This improbable film introduced a new dynamic for moviegoers. Not only did it influence the form and operation of the motion picture industry, it was an archetype. It set standards, created trends and shaped new perceptions. For example, in one historic scene, a bare chest Clark Gable is shown alone with his female costar, an unthinkable move for 1934. Within the year, it was purported that undershirt sales in the United States declined 40 to 50 percent.
Another aspect of the film that was considered controversial for the time was the fact that Claudette Colbert’s character, a single woman, was traveling by bus. The year after the film’s release, there was a massive 43 percent increase in women bus travelers. To cement the cultural impact of the film, it is rumored that Clark Gable’s character served as inspiration for Bugs Bunny! Simply put, this is an important film. Not only for the tremendous finished product and its cultural significance, but because it helped usher in a new era of American cinema.
Made during the Golden Age of Hollywood, “It Happened One Night” was part of the initial cycle of films to be subjected to the infamous Hays Production code. In an effort to accommodate the new “standards”, filmmakers had to change the way movies would be viewed. This lead to a new genre of film: “Screwball Comedy”.
To account for the new restrictions, innuendo and suggestion were incorporated to compensate for a lack of sexual content. Overt affection was no longer permissible onscreen .This meant that romantic themes had to be conveyed differently while the insinuation remained the same. These themes were expressed through whimsical characters, eccentric behaviors and satirical narratives. Thanks in part to the Hays code, “It Happened One Night” paved the way for a new type of cinematic love story. Film scholar Andrew Sarris defined the new genre as “sex comedy without the sex.”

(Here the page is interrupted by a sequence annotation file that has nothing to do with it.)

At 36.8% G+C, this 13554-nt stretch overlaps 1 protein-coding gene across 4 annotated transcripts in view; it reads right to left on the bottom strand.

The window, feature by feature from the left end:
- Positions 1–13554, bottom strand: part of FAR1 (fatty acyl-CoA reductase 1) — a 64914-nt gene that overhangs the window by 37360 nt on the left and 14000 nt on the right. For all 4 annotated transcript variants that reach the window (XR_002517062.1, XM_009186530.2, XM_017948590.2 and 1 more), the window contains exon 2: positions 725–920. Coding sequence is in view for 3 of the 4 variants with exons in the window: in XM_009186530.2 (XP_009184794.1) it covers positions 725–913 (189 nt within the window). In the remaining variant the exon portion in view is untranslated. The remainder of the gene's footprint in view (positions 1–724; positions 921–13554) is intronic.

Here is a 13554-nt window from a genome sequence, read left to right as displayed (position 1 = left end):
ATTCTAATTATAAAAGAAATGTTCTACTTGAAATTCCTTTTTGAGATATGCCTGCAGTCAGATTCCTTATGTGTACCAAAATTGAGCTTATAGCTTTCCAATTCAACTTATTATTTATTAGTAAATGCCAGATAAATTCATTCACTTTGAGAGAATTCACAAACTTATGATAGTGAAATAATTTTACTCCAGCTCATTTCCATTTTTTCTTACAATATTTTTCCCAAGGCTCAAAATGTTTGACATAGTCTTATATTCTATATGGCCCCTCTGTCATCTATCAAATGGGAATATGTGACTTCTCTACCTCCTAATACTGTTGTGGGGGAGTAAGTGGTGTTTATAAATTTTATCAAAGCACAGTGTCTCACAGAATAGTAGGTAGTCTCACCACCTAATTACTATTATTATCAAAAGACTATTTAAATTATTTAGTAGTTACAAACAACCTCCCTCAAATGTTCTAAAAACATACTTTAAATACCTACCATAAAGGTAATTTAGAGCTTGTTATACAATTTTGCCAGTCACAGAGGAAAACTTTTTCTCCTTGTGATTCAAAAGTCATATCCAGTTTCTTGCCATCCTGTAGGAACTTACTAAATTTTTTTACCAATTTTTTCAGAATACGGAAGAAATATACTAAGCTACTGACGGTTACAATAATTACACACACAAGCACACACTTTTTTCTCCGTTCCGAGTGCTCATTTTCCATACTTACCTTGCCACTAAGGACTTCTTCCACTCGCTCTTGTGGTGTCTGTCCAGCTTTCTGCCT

Screwball comedy is romantic pursuit via tribulation. It works because it is dictated by inference and circumstance. It is funny because of situational presumption but the stage must be set and the groundwork must be laid.
These are the characteristics that encapsulate “It Happened One Night”. It is also the formula which led to the genre we recognize today as the romantic comedy.
Rom-Coms are big business in today’s market. In the last 25 years, they have grossed nearly $10 billion at North American box offices. But some purists argue that the evolution has adversely affected the comedy itself. The contention is that modern day films rely too heavily on vulgarity and shock value for cheap laughs. Oppositely, comedies of Hollywood’s golden age were great because they had to be. They had to actually rely on comedy to be funny. There is no better example of this than the screwball comedy and there is no better example of the screwball comedy than “It Happened One Night”.
With a score of 98% from Rotten Tomatoes, “It Happened One Night” is the quintessential timeless classic. One that film historian Peter Bradshaw states, “Survives triumphantly because of its wit, charm, [and] romantic idealism”. It has also shaped the approach and attitudes of cinema for the last 86 years.